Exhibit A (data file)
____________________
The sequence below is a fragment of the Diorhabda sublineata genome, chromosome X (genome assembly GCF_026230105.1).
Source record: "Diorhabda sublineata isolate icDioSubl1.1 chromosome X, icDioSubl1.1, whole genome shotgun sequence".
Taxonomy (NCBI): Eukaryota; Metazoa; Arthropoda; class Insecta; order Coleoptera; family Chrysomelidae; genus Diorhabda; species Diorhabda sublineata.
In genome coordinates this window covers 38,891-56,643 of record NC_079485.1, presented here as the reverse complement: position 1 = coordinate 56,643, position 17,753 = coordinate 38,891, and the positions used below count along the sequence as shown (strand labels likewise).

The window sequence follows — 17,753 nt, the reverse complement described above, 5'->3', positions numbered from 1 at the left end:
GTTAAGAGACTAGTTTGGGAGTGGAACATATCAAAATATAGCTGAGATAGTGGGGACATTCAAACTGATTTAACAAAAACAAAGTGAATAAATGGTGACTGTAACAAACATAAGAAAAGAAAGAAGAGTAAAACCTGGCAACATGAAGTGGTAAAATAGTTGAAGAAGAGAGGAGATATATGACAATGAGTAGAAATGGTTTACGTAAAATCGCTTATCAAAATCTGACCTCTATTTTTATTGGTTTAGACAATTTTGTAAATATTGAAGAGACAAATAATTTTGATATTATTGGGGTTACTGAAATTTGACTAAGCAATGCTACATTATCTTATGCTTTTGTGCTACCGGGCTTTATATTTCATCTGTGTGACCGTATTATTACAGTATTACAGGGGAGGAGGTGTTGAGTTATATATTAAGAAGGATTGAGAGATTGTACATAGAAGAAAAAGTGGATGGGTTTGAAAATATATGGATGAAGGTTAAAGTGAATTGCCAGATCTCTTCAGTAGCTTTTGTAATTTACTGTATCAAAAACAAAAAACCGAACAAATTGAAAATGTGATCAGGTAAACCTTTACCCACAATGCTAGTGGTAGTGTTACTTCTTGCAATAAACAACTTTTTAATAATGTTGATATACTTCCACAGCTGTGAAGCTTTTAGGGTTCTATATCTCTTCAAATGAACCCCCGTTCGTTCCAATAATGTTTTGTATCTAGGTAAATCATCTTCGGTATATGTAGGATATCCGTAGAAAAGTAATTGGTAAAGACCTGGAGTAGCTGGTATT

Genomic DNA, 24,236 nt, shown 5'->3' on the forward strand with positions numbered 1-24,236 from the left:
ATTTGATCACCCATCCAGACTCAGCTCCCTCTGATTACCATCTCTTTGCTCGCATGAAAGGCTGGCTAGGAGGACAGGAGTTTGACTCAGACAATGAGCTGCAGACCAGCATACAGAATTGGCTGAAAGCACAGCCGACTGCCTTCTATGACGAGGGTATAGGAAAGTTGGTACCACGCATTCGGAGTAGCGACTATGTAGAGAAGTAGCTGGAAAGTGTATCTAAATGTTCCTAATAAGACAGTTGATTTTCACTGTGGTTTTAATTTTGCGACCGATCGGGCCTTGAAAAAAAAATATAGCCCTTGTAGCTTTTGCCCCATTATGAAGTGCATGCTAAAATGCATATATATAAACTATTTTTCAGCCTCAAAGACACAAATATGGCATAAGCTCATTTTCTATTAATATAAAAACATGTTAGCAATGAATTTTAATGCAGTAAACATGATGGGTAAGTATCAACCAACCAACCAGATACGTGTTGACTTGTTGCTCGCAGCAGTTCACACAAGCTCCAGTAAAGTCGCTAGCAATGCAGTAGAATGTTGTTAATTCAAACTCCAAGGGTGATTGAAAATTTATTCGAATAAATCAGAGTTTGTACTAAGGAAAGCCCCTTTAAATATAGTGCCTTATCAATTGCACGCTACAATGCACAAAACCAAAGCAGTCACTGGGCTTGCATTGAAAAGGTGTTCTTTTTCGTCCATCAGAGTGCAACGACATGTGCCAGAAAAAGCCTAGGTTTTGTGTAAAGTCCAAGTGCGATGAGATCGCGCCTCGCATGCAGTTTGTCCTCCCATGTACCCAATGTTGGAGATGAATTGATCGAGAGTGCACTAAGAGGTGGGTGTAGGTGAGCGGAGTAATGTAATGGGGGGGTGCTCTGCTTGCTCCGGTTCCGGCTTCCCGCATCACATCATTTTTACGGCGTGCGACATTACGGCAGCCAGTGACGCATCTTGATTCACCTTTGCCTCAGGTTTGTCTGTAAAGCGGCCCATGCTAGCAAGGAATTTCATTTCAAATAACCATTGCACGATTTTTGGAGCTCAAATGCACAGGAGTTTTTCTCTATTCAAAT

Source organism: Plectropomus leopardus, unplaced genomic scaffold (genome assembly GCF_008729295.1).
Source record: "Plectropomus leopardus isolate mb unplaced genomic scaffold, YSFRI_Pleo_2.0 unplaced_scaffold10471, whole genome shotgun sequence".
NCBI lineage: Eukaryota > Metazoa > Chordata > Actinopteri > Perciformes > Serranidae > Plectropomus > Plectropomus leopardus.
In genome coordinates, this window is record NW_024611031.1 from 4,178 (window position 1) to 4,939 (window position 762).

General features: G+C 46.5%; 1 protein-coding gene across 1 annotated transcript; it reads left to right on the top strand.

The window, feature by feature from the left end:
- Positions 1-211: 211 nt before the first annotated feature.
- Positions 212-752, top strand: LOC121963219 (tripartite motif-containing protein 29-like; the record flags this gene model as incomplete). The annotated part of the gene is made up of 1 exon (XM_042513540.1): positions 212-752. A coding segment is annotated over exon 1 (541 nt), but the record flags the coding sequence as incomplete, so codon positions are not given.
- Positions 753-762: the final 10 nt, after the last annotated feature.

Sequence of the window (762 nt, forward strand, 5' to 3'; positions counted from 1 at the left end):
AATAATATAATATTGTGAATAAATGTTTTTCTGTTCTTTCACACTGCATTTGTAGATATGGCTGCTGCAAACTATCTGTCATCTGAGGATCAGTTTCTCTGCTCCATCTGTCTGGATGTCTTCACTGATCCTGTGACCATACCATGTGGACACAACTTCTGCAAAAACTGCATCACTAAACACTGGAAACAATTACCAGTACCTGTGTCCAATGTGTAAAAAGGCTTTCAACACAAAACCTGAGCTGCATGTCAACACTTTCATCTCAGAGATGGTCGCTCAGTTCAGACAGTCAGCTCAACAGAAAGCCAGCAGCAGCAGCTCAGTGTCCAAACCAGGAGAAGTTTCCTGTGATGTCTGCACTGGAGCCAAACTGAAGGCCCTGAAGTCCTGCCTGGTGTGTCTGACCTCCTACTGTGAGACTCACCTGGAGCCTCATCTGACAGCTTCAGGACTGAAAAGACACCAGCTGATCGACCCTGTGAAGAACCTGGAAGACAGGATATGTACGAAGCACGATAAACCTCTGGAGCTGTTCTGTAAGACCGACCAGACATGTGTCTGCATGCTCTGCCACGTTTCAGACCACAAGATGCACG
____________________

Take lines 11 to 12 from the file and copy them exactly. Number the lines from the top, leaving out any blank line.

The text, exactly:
NCBI lineage: Eukaryota > Metazoa > Chordata > Actinopteri > Perciformes > Serranidae > Plectropomus > Plectropomus leopardus.
In genome coordinates, this window is record NW_024611031.1 from 4,178 (window position 1) to 4,939 (window position 762).